Employees may be entitled to bonuses they would have received during their reasonable notice period of termination, had they not been terminated, Canada’s Supreme Court has ruled. An employee alleging constructive dismissal from his senior management job claimed he was entitled to, among other things, a $1.1 million bonus tied to a long-term incentive program (LTIP) payout triggered by the sale of the company 13 months after he left the company.
The court agreed that the employee had been constructively dismissed and consequently had not been given a reasonable notice period of termination — which, in his case, was 15 months. In a two-step test, the court determined that 1) but for the termination, the employee would have been entitled to the LTIP payment during his reasonable notice period, and 2) the terms of the LTIP plan did not clearly and unambiguously limit or remove the employee’s common law right to damages. As a result, the court ruled that had the employee “been given proper notice, he would have been “full-time” or “actively employed” throughout the reasonable notice period” and entitled to the LTIP payment.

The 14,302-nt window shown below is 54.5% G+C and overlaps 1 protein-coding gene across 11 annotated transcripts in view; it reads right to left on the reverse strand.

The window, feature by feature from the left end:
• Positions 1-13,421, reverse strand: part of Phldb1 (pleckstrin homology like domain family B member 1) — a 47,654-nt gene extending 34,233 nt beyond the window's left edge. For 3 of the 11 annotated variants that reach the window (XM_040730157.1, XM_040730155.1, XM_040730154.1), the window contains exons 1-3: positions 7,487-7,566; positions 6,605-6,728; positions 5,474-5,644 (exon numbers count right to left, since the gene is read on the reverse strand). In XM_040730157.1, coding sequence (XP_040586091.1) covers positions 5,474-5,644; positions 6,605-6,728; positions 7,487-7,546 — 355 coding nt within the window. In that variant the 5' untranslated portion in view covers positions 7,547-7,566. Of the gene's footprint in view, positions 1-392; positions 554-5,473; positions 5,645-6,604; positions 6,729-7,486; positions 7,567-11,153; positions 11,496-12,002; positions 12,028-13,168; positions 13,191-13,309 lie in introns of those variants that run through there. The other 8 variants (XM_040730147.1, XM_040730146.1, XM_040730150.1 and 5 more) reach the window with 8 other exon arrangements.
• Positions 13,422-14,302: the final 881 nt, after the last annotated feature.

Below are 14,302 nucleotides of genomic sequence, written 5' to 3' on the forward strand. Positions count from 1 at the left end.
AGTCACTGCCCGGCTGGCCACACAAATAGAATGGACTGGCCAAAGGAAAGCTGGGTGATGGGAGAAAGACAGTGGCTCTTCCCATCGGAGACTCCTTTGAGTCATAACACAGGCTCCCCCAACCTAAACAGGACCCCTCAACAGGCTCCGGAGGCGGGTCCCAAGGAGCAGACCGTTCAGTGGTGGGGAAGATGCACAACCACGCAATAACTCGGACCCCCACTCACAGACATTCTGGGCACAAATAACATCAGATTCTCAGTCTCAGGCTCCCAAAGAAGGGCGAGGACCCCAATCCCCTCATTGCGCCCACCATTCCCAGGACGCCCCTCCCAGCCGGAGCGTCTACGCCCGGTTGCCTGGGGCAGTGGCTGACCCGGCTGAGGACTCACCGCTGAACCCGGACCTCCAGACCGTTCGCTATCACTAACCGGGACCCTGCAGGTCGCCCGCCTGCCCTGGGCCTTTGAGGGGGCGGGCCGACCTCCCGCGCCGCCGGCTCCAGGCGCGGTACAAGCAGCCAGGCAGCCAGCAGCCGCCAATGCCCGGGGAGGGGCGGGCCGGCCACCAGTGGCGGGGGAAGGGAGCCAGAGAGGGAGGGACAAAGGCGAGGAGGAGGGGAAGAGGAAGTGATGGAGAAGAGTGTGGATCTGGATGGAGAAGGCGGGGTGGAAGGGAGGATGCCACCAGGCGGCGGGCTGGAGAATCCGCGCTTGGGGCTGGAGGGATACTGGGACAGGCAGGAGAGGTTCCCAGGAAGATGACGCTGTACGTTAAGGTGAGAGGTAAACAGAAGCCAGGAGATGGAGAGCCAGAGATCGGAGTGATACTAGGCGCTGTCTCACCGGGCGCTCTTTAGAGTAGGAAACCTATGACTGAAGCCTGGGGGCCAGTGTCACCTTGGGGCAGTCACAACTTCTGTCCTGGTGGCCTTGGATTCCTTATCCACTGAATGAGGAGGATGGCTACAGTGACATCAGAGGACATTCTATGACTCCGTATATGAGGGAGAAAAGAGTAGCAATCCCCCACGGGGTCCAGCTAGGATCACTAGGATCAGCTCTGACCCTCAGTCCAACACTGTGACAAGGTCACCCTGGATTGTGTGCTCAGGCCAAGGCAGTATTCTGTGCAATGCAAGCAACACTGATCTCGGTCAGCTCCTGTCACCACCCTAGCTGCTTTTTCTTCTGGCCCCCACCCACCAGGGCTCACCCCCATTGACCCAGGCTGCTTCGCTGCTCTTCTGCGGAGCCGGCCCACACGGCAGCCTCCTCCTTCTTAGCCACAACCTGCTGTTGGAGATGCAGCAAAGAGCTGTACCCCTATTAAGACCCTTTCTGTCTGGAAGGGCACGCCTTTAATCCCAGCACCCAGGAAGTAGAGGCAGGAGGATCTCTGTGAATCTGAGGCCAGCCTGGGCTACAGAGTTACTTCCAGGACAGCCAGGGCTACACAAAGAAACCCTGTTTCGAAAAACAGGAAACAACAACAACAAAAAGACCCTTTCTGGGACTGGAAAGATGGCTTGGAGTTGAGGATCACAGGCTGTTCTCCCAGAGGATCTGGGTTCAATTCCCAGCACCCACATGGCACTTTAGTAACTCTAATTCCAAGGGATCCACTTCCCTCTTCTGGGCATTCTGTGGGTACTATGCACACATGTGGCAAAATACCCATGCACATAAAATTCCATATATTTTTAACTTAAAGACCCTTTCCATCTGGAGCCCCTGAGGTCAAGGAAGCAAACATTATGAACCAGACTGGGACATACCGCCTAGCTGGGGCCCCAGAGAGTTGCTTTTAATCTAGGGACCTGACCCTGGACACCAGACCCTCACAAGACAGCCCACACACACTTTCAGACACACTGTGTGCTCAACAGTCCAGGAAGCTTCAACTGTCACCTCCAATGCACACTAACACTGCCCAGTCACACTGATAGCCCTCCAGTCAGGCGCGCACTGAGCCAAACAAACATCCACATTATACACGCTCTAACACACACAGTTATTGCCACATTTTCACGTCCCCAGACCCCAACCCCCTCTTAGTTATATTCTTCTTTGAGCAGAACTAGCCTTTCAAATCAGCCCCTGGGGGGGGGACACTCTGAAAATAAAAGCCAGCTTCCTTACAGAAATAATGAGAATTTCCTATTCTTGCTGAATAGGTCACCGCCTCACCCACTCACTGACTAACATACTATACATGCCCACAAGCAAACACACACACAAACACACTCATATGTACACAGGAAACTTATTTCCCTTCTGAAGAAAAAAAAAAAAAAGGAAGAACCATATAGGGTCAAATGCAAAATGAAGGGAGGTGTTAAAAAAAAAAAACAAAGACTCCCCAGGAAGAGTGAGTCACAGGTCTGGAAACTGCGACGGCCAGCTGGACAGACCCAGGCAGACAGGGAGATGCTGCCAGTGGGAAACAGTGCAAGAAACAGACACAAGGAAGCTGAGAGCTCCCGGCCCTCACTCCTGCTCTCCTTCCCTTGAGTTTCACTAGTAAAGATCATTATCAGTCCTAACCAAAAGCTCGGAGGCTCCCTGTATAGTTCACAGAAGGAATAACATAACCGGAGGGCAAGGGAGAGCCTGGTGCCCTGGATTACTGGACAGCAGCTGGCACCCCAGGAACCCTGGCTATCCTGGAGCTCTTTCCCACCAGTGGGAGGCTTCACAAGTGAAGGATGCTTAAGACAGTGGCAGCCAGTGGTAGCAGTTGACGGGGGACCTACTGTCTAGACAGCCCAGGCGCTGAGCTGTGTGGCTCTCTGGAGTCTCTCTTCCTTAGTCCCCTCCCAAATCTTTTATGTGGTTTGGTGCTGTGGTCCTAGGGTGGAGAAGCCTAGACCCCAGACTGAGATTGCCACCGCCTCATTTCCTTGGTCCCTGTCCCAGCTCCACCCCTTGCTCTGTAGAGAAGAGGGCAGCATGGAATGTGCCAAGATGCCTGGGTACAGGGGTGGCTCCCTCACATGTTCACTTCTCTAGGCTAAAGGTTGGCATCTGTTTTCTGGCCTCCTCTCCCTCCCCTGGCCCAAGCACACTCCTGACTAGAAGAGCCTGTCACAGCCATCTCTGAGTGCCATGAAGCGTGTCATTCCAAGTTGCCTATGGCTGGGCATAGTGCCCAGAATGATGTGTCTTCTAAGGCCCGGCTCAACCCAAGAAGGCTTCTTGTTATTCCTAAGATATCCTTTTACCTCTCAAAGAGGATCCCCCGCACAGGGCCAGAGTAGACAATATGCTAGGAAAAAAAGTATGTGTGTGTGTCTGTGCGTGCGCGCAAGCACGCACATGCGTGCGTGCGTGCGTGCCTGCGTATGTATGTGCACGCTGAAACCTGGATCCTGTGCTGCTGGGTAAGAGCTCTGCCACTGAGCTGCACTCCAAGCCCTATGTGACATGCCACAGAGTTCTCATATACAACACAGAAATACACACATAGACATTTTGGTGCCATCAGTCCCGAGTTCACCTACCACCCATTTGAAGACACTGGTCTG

The judgment could have widespread ramifications and be interpreted broadly to apply to different types of compensation such as bonuses, incentives or commission payments. Employers should review their employment agreements, policies and procedures relating to these types of compensation in light of this ruling.